Mr Mitchell, who was accused of calling the officer a ''pleb'', which he denied, was forced to resign his post following a month of intense media interest in the story.
The saga continued the following month when members of the Warwickshire, West Mercia and West Midlands branches met with the politician in his Sutton Coldfield constituency in a bid to clear the air.
Detective Sergeant Stuart Hinton, Inspector Ken MacKaill and Sergeant Chris Jones claimed that he had refused to reveal what he had actually said, but this was apparently contradicted by a secret recording of the meeting.
They were later hauled before MPs to explain what had happened.
Chairman of the Home Affairs Select Committee Keith Vaz said: "I am amazed and surprised by the proposed retirement of two people who have been instrumental in instigating reform in the Police Federation.
"Although evidence given to the Home Affairs Select Committee so far has shown examples of bullying and inappropriate behaviour, I assumed that the leadership of the federation was united in seeking fundamental reform.
"These retirements will leave this important organisation with a huge vacuum and leaderless at a time when they need strong direction. It will remain to be seen if the federation will continue on the path of change.
"We will be seeking answers from Sir David Normington, Martyn Mordecai, the treasurer of the federation, and the Home Secretary when they appear before us tomorrow."
Home Secretary Theresa May said: "As chairman, Steve Williams understood that the Police Federation needs to change, and I am sorry that he will be retiring in May.
"Steve has chaired the Federation through a difficult time for policing in England and Wales. He was right to commission the Normington Review, which recommended radical and urgent reform to the Federation.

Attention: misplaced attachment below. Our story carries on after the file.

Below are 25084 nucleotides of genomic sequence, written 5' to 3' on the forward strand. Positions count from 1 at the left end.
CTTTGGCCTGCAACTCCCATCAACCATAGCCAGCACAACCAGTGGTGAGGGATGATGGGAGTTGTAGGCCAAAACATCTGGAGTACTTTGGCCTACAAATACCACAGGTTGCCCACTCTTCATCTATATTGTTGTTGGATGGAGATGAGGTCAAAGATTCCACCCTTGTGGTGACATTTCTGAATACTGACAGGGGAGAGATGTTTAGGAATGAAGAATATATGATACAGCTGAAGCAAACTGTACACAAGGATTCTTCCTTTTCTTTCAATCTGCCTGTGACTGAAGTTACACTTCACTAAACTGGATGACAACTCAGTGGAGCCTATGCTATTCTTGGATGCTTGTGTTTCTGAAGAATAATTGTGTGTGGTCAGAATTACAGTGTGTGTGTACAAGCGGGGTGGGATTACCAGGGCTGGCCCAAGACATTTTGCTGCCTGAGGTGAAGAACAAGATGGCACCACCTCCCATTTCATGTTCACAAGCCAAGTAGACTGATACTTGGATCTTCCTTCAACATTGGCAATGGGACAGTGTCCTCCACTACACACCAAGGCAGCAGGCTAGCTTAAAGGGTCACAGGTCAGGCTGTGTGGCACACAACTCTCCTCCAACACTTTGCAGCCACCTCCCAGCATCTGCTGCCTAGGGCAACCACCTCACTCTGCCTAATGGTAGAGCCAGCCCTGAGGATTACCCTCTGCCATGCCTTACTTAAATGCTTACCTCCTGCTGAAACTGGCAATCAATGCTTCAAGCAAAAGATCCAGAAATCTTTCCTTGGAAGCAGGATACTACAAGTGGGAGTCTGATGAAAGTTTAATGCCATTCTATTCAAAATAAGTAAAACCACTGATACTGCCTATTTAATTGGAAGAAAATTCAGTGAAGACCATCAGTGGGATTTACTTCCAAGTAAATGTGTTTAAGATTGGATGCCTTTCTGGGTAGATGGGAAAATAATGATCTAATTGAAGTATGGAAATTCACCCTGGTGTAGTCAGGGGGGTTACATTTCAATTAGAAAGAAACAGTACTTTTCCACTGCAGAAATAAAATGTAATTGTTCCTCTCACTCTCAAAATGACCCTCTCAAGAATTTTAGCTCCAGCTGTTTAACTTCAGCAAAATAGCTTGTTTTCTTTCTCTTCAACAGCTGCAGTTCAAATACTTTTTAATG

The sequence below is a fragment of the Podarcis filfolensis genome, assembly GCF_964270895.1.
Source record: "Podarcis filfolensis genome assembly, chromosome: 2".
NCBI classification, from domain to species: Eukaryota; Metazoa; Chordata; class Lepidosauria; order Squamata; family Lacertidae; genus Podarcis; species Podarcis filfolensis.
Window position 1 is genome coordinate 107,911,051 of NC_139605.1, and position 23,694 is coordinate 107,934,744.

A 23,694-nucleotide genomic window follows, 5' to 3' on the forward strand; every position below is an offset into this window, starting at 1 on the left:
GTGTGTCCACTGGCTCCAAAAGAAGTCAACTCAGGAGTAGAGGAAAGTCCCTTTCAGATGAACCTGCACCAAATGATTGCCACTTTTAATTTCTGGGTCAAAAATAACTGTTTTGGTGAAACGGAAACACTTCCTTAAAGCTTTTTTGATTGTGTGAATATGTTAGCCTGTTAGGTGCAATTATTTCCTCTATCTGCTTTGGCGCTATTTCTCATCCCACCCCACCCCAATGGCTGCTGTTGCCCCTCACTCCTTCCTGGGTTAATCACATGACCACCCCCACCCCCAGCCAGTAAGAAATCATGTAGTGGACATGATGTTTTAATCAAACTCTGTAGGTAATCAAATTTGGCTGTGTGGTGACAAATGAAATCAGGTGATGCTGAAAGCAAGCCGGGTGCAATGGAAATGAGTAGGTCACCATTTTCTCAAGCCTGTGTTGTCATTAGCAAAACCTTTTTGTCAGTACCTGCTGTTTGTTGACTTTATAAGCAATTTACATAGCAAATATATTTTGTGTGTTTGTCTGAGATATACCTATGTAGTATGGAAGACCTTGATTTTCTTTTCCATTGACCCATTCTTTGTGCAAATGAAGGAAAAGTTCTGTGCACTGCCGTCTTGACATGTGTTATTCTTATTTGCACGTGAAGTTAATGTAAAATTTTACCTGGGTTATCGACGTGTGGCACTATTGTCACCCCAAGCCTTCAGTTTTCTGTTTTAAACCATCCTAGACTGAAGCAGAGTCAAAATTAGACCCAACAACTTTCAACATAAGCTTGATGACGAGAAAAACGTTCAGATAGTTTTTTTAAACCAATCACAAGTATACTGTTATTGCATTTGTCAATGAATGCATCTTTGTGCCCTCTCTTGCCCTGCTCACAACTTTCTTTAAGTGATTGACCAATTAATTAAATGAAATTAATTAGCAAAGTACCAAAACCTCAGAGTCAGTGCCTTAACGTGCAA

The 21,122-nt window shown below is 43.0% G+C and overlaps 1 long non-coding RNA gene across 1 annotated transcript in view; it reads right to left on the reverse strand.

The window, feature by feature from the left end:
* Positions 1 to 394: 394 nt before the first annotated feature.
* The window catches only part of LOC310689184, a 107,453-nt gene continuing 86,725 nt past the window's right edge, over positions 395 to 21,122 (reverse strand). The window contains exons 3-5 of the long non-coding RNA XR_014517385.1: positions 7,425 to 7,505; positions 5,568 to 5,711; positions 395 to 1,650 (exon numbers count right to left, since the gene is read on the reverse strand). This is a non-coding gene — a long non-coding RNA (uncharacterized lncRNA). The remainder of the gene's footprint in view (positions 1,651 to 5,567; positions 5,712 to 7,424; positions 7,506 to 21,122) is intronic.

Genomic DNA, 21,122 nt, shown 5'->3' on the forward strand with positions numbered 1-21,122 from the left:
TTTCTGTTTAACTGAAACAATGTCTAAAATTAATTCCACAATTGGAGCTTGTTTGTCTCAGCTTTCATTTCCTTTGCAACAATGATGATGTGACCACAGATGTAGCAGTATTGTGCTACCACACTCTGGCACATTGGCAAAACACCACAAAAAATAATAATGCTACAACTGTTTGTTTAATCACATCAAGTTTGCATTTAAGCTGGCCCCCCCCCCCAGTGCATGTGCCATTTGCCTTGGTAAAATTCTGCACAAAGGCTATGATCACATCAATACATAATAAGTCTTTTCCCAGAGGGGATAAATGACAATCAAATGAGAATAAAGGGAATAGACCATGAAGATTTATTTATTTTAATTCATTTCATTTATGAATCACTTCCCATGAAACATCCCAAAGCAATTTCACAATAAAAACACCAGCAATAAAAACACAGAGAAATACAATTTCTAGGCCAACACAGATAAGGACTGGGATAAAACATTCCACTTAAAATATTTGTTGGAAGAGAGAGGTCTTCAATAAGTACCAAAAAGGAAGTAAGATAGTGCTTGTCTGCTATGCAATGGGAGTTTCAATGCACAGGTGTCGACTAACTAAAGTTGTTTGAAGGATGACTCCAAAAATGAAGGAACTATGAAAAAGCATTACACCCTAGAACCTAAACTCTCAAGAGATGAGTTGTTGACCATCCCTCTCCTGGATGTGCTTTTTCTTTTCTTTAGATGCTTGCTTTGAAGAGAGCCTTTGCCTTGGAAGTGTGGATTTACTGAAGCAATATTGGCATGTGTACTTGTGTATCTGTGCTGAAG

"If the Federation is to have public legitimacy, the Normington recommendations now need to be implemented, in full and in good time."I wish Steve the best of luck for the future."
College of Policing chief executive Chief Constable Alex Marshall said: "Both Steve Williams and Ian Rennie have worked tirelessly to ensure the voice of the Federated ranks are reflected at the national level.
"They have been the drivers of reform at the Federation and have shown a determination to move the organisation into a new era.
"Both Ian and Steve have worked closely with the College of Policing as we continue to develop our role as the professional body for policing and I wish them the very best for the future.
"We look forward to working as constructively with their successors to help implement the changes recommended in the Normington Review to ensure that we deliver the best for Federated ranks in policing."
Sir Hugh Orde, president of the Association of Chief Police Officers, said: " Since his appointment as chairman in 2012, Steve Williams has shown great determination to modernise the Police Federation so the organisation can effectively represent rank-and-file officers.
"The independent review of the federation, commissioned by Steve, was a vital part of that process and his leadership brought the organisation into a place where it has a critical opportunity to make the necessary changes.
"At a time when reform is so important, the loss of both Steve and Ian Rennie's leadership is a great shame. Both have been passionate about ensuring that the voice of rank-and-file police officers is heard, as it must be.
"I wish them both all the best for the future."